Background: Obesity is a serious public health problem. Existing research has shown a strong association between obesity and an individual’s diet and physical activity. If we extend such an association to the neighborhood level, information about the diet and physical activity of the residents of a neighborhood may improve the estimate of neighborhood-level obesity prevalence and help identify the neighborhoods that are more likely to suffer from obesity. However, it is challenging to measure neighborhood-level diet and physical activity through surveys and interviews, especially for a large geographic area.
Methods: We propose a method for deriving neighborhood-level diet and physical activity measurements from anonymized mobile phone location data, and examine the extent to which the derived measurements can enhance obesity estimation, in addition to the socioeconomic and demographic variables typically used in the literature. We conduct case studies in three different U.S. cities, which are New York City, Los Angeles, and Buffalo, using anonymized mobile phone location data from the company SafeGraph. We employ five different statistical and machine learning models to test the potential enhancement brought by the derived measurements for obesity estimation.
Results: We find that it is feasible to derive neighborhood-level diet and physical activity measurements from anonymized mobile phone location data. The derived measurements provide only a small enhancement for obesity estimation, compared with using a comprehensive set of socioeconomic and demographic variables. However, using these derived measurements alone can achieve a moderate accuracy for obesity estimation, and they may provide a stronger enhancement when comprehensive socioeconomic and demographic data are not available (e.g., in some developing countries). From a methodological perspective, spatially explicit models overall perform better than non-spatial models for neighborhood-level obesity estimation.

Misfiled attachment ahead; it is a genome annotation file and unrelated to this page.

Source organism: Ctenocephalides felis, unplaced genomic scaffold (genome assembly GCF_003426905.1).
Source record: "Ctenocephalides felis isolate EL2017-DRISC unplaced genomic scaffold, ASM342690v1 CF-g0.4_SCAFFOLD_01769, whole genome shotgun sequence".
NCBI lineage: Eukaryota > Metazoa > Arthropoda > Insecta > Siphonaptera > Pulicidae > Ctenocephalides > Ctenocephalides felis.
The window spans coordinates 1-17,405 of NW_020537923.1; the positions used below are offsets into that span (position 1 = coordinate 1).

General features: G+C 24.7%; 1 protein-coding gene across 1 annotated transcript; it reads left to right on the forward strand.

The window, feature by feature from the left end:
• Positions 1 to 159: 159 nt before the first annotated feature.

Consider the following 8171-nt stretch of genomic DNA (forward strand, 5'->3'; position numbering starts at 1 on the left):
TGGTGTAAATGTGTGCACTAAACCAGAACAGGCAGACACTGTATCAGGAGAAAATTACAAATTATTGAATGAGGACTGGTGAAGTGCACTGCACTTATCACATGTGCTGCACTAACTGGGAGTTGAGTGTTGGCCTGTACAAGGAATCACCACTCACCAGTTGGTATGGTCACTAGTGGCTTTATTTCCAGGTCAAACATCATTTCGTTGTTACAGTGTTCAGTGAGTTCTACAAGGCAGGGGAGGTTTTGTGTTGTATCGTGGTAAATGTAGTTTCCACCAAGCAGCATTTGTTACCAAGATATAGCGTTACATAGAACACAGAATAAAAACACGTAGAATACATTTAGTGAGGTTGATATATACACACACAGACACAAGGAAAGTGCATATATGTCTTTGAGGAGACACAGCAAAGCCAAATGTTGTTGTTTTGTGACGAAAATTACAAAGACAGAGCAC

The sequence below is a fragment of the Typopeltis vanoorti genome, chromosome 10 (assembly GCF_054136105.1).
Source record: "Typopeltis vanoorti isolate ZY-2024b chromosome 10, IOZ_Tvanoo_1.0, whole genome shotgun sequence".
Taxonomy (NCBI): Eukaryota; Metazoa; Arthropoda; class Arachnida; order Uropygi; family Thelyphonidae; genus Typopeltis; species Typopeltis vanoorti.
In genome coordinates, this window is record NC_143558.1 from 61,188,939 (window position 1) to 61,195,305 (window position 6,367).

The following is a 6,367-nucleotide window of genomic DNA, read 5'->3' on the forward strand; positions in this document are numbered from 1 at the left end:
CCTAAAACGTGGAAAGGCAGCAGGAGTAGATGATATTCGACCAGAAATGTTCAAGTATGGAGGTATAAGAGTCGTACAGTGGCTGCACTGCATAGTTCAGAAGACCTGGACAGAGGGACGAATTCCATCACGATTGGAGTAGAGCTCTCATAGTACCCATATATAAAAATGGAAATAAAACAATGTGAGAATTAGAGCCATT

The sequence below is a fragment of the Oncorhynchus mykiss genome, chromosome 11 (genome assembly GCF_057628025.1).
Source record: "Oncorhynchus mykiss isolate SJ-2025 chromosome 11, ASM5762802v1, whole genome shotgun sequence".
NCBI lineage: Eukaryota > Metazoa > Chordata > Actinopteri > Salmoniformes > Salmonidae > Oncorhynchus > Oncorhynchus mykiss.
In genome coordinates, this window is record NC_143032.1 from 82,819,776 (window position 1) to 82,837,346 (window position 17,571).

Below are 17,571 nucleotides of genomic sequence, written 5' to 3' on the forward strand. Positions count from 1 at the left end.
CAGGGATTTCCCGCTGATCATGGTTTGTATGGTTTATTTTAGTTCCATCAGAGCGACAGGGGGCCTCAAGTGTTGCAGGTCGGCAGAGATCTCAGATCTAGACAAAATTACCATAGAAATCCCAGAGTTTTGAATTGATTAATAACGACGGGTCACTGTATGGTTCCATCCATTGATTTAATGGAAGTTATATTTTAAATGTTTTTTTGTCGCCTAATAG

Conclusions: Our proposed method can be used for deriving neighborhood-level diet and physical activity measurements from anonymized mobile phone data. The derived measurements can enhance obesity estimation, and can be especially useful when comprehensive socioeconomic and demographic data are not available. In addition, these derived measurements can be used to study obesity-related health behaviors, such as visit frequency of neighborhood residents to fast-food restaurants, and to identify primary places contributing to obesity-related issues.
Keywords: Obesity, diet, physical activity, anonymized mobile phone location data, GeoAI.
More details are available at: Ryan Zhenqi Zhou, Yingjie Hu, Jill Tirabassi, Yue Ma, and Zhen Xu (2022): Deriving neighborhood-level diet and physical activity measurements from anonymized mobile phone location data for enhancing obesity estimation. International Journal of Health Geographics, 21(1), 1-18. [PDF]